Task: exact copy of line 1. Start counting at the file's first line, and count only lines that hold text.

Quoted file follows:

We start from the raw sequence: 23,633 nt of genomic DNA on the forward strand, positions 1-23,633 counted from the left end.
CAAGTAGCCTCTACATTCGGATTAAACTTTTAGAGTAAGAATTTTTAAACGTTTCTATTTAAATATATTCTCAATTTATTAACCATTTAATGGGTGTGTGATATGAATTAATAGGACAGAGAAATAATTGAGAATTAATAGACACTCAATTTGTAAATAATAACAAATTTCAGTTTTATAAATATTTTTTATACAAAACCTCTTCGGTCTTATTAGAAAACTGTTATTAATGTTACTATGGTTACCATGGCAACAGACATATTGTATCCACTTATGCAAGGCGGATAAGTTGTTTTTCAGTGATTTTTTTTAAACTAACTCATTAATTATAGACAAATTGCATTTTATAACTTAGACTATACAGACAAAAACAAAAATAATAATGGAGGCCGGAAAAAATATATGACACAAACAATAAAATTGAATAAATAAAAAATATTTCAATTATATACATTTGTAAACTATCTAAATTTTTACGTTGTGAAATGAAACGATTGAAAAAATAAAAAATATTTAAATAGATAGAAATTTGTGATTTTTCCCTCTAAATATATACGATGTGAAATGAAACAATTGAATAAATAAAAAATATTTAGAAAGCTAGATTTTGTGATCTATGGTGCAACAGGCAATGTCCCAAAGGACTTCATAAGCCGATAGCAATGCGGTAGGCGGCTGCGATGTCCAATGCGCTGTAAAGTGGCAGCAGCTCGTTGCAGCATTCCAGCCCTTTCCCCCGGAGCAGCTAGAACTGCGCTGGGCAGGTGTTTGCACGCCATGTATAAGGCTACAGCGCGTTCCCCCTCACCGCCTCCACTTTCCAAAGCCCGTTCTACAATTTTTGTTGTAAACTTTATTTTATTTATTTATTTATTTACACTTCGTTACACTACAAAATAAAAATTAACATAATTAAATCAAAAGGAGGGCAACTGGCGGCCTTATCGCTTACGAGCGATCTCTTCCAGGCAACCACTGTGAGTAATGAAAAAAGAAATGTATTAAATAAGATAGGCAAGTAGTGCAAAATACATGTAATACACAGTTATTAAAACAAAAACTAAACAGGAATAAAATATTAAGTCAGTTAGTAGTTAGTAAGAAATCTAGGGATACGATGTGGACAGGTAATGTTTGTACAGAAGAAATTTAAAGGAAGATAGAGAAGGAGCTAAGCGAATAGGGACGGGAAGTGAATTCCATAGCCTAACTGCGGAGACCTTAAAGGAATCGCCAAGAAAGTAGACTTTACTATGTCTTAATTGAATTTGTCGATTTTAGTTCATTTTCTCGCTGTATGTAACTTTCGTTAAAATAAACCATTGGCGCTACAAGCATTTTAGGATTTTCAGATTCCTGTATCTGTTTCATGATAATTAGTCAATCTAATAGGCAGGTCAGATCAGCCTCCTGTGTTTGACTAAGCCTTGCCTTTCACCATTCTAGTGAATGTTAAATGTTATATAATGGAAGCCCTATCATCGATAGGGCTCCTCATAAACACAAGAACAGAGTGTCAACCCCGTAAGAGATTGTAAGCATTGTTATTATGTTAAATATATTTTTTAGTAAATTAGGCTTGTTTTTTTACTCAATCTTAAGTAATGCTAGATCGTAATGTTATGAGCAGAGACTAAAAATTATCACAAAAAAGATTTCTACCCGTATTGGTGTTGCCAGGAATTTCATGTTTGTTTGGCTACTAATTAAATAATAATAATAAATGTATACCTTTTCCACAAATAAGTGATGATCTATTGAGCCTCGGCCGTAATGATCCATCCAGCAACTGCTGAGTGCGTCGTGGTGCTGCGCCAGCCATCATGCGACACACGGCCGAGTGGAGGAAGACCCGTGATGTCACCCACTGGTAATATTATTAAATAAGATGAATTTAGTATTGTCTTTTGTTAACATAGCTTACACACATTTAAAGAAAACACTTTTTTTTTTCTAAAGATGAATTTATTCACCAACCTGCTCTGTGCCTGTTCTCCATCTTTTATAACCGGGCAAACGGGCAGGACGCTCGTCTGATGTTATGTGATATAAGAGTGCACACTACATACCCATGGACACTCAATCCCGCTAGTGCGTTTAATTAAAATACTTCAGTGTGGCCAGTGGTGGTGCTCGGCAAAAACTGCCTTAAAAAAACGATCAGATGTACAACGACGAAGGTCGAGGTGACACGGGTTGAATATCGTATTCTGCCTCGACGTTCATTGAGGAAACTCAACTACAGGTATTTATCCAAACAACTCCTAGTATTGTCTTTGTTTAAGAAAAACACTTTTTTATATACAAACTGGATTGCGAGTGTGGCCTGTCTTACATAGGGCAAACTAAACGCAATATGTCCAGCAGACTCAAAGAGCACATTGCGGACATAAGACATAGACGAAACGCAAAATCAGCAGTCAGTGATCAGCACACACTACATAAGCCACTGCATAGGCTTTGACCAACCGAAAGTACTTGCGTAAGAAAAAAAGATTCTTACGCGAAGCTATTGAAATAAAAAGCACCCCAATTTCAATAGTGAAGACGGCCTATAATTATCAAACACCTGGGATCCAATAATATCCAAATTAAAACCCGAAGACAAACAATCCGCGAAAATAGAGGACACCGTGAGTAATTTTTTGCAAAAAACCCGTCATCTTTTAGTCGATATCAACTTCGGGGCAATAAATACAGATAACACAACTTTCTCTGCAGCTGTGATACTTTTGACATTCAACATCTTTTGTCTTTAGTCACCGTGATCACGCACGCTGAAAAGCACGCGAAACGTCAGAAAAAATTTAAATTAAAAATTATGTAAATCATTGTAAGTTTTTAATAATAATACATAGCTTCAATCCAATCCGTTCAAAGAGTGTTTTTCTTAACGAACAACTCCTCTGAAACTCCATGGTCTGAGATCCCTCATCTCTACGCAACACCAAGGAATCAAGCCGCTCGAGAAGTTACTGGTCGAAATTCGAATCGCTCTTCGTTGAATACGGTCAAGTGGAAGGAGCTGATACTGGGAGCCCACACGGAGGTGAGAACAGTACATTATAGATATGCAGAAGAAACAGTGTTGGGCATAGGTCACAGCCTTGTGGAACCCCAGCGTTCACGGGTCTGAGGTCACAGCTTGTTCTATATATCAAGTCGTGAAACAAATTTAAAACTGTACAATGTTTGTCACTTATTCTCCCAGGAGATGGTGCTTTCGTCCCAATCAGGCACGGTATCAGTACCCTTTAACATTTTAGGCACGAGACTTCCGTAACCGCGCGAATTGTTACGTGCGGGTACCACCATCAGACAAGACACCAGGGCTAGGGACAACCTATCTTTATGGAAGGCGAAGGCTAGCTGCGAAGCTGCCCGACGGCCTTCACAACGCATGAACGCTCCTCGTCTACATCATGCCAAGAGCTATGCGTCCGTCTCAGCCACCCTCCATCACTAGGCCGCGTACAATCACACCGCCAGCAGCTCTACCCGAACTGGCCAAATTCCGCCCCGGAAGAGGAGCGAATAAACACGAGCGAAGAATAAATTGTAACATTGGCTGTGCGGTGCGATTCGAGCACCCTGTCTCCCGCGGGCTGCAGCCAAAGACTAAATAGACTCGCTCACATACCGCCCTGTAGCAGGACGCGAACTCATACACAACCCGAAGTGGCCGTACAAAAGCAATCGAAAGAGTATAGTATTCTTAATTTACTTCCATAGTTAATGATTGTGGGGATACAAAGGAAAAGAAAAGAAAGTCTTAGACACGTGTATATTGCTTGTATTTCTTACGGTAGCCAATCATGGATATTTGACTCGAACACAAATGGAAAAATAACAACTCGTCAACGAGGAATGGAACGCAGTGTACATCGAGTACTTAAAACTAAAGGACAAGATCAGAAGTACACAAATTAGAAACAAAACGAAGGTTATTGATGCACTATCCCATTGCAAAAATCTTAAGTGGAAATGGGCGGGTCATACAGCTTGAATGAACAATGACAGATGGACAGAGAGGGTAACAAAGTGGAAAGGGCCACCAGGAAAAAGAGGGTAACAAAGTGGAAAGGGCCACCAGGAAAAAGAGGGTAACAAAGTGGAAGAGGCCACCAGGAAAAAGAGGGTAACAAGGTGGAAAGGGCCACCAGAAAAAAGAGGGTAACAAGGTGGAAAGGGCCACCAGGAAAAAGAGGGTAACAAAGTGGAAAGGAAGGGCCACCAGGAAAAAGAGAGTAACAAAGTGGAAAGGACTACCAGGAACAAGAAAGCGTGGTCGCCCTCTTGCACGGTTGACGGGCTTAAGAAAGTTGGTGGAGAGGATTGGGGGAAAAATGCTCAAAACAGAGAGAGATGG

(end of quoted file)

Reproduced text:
We start from the raw sequence: 23,633 nt of genomic DNA on the forward strand, positions 1-23,633 counted from the left end.